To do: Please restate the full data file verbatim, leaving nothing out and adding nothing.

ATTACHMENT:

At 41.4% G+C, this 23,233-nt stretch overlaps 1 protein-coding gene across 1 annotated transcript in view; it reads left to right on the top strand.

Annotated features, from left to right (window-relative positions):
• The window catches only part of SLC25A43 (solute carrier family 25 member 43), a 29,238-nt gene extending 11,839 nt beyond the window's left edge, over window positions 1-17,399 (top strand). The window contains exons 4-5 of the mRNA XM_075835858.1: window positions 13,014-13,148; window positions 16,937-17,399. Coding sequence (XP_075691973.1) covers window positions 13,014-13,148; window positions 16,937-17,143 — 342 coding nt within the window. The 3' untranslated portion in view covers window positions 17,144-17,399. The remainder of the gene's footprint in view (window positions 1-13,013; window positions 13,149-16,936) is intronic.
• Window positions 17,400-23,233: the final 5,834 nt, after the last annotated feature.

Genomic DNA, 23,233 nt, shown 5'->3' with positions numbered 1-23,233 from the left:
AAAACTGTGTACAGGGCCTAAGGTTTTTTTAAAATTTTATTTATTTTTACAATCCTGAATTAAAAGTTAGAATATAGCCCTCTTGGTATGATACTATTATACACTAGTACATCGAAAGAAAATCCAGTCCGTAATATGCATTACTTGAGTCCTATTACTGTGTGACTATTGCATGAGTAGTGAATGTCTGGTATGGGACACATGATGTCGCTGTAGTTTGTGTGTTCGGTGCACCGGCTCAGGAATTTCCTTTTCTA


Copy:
At 41.4% G+C, this 23,233-nt stretch overlaps 1 protein-coding gene across 1 annotated transcript in view; it reads left to right on the top strand.

Annotated features, from left to right (window-relative positions):
• The window catches only part of SLC25A43 (solute carrier family 25 member 43), a 29,238-nt gene extending 11,839 nt beyond the window's left edge, over window positions 1-17,399 (top strand). The window contains exons 4-5 of the mRNA XM_075835858.1: window positions 13,014-13,148; window positions 16,937-17,399. Coding sequence (XP_075691973.1) covers window positions 13,014-13,148; window positions 16,937-17,143 — 342 coding nt within the window. The 3' untranslated portion in view covers window positions 17,144-17,399. The remainder of the gene's footprint in view (window positions 1-13,013; window positions 13,149-16,936) is intronic.
• Window positions 17,400-23,233: the final 5,834 nt, after the last annotated feature.

Genomic DNA, 23,233 nt, shown 5'->3' with positions numbered 1-23,233 from the left:
AAAACTGTGTACAGGGCCTAAGGTTTTTTTAAAATTTTATTTATTTTTACAATCCTGAATTAAAAGTTAGAATATAGCCCTCTTGGTATGATACTATTATACACTAGTACATCGAAAGAAAATCCAGTCCGTAATATGCATTACTTGAGTCCTATTACTGTGTGACTATTGCATGAGTAGTGAATGTCTGGTATGGGACACATGATGTCGCTGTAGTTTGTGTGTTCGGTGCACCGGCTCAGGAATTTCCTTTTCTA